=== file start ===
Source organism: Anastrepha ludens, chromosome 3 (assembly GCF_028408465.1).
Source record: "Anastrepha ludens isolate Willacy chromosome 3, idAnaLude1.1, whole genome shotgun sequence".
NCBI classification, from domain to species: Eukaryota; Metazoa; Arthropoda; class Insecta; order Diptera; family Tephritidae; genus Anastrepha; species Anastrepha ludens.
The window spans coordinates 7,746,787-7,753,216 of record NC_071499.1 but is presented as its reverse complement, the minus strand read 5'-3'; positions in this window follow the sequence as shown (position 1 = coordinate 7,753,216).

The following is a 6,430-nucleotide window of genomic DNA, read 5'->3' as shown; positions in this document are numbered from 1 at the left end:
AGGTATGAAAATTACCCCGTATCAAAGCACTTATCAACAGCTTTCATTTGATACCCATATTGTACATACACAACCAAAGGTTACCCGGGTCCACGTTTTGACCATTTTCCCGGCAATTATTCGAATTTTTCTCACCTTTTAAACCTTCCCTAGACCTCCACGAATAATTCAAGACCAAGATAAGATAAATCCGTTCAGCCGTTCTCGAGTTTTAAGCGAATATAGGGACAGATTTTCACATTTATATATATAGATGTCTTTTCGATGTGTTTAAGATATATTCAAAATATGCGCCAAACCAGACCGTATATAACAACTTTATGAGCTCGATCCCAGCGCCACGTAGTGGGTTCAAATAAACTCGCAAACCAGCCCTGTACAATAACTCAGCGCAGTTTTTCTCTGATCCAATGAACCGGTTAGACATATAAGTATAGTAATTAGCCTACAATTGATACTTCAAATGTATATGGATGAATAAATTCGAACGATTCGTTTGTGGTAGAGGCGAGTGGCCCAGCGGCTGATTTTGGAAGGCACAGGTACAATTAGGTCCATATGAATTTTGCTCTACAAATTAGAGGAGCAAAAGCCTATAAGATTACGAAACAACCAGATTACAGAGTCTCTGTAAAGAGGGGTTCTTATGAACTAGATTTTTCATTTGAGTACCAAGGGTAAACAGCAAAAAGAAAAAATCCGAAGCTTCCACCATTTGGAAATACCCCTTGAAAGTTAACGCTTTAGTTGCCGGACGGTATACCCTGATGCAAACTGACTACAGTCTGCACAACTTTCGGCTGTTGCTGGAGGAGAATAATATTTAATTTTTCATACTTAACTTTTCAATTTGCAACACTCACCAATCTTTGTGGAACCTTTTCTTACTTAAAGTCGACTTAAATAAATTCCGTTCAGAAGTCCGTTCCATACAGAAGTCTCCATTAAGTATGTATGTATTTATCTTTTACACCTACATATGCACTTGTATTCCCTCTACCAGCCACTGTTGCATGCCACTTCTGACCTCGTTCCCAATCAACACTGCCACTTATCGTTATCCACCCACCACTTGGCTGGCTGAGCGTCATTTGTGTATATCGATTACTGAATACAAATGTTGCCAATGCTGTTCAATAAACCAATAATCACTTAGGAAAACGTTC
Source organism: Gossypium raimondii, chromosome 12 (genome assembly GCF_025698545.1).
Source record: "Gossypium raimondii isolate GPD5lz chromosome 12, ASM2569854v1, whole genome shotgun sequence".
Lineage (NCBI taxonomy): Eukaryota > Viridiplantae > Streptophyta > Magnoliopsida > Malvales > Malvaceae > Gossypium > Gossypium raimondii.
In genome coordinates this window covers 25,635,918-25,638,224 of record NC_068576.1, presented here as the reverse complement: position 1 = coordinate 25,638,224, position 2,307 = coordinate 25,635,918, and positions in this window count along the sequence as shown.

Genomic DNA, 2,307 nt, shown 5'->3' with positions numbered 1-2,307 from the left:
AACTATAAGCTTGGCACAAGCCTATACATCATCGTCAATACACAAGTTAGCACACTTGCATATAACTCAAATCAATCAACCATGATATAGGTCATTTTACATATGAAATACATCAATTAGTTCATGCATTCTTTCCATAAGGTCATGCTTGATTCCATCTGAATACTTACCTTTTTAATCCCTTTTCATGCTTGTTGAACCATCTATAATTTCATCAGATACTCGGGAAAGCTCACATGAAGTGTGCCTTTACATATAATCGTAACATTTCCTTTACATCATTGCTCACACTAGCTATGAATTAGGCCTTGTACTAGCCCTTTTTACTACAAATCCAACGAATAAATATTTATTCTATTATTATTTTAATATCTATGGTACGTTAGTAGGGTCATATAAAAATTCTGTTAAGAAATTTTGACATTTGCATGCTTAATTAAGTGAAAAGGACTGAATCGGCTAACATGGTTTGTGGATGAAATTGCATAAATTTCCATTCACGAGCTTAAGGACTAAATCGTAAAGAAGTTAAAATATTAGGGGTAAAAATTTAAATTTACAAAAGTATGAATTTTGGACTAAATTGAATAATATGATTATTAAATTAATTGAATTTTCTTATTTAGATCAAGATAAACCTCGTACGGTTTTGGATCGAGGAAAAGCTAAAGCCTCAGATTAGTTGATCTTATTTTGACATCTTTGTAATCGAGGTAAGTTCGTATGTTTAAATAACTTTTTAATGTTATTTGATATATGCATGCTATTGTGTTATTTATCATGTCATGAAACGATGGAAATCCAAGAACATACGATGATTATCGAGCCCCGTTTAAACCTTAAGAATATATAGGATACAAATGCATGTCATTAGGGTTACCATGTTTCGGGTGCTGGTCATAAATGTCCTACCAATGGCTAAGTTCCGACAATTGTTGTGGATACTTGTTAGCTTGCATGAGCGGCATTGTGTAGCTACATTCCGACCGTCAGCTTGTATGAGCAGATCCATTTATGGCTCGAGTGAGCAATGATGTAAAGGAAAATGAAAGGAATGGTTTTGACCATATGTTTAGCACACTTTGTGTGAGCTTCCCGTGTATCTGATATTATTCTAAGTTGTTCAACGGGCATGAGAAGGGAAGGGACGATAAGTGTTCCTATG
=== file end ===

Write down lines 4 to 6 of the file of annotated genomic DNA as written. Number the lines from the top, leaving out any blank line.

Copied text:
The window spans coordinates 7,746,787-7,753,216 of record NC_071499.1 but is presented as its reverse complement, the minus strand read 5'-3'; positions in this window follow the sequence as shown (position 1 = coordinate 7,753,216).

The following is a 6,430-nucleotide window of genomic DNA, read 5'->3' as shown; positions in this document are numbered from 1 at the left end:
AGGTATGAAAATTACCCCGTATCAAAGCACTTATCAACAGCTTTCATTTGATACCCATATTGTACATACACAACCAAAGGTTACCCGGGTCCACGTTTTGACCATTTTCCCGGCAATTATTCGAATTTTTCTCACCTTTTAAACCTTCCCTAGACCTCCACGAATAATTCAAGACCAAGATAAGATAAATCCGTTCAGCCGTTCTCGAGTTTTAAGCGAATATAGGGACAGATTTTCACATTTATATATATAGATGTCTTTTCGATGTGTTTAAGATATATTCAAAATATGCGCCAAACCAGACCGTATATAACAACTTTATGAGCTCGATCCCAGCGCCACGTAGTGGGTTCAAATAAACTCGCAAACCAGCCCTGTACAATAACTCAGCGCAGTTTTTCTCTGATCCAATGAACCGGTTAGACATATAAGTATAGTAATTAGCCTACAATTGATACTTCAAATGTATATGGATGAATAAATTCGAACGATTCGTTTGTGGTAGAGGCGAGTGGCCCAGCGGCTGATTTTGGAAGGCACAGGTACAATTAGGTCCATATGAATTTTGCTCTACAAATTAGAGGAGCAAAAGCCTATAAGATTACGAAACAACCAGATTACAGAGTCTCTGTAAAGAGGGGTTCTTATGAACTAGATTTTTCATTTGAGTACCAAGGGTAAACAGCAAAAAGAAAAAATCCGAAGCTTCCACCATTTGGAAATACCCCTTGAAAGTTAACGCTTTAGTTGCCGGACGGTATACCCTGATGCAAACTGACTACAGTCTGCACAACTTTCGGCTGTTGCTGGAGGAGAATAATATTTAATTTTTCATACTTAACTTTTCAATTTGCAACACTCACCAATCTTTGTGGAACCTTTTCTTACTTAAAGTCGACTTAAATAAATTCCGTTCAGAAGTCCGTTCCATACAGAAGTCTCCATTAAGTATGTATGTATTTATCTTTTACACCTACATATGCACTTGTATTCCCTCTACCAGCCACTGTTGCATGCCACTTCTGACCTCGTTCCCAATCAACACTGCCACTTATCGTTATCCACCCACCACTTGGCTGGCTGAGCGTCATTTGTGTATATCGATTACTGAATACAAATGTTGCCAATGCTGTTCAATAAACCAATAATCACTTAGGAAAACGTTC